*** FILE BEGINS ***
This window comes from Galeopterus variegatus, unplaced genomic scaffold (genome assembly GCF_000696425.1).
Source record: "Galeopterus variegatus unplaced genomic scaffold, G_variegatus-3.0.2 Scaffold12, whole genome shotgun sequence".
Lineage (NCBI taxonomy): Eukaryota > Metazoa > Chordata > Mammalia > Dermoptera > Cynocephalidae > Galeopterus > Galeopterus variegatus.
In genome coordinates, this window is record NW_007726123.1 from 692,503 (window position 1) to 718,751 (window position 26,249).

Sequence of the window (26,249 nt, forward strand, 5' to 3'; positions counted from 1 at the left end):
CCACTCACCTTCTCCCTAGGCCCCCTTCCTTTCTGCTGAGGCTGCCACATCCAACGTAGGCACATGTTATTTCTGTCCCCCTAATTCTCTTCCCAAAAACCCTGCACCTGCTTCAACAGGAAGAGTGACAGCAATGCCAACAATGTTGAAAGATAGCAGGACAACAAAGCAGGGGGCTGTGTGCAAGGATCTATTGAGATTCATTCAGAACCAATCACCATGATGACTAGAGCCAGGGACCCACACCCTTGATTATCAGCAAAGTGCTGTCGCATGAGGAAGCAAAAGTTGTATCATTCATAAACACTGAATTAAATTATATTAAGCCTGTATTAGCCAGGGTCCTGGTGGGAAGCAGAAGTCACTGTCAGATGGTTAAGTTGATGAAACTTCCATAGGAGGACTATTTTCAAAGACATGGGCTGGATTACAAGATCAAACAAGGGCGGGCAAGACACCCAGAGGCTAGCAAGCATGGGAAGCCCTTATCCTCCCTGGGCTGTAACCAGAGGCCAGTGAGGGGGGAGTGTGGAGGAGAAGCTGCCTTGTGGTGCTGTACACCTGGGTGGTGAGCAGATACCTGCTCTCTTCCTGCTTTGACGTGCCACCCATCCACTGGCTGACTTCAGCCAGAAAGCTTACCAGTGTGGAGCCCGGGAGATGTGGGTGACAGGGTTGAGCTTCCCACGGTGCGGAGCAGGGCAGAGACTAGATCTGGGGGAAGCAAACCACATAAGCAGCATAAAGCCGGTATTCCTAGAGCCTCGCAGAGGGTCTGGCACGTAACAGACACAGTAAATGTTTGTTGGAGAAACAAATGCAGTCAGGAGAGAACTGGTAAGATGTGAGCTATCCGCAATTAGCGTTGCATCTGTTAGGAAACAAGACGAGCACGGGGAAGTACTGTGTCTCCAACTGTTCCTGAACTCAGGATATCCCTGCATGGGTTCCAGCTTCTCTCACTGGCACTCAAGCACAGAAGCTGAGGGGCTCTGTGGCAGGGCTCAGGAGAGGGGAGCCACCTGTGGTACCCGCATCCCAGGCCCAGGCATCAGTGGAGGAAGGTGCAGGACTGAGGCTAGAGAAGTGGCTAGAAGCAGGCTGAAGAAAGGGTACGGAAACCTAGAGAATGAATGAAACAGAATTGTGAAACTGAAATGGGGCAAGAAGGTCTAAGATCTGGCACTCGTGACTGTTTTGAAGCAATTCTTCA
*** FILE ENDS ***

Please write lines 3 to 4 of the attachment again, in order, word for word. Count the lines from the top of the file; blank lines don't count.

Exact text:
Lineage (NCBI taxonomy): Eukaryota > Metazoa > Chordata > Mammalia > Dermoptera > Cynocephalidae > Galeopterus > Galeopterus variegatus.
In genome coordinates, this window is record NW_007726123.1 from 692,503 (window position 1) to 718,751 (window position 26,249).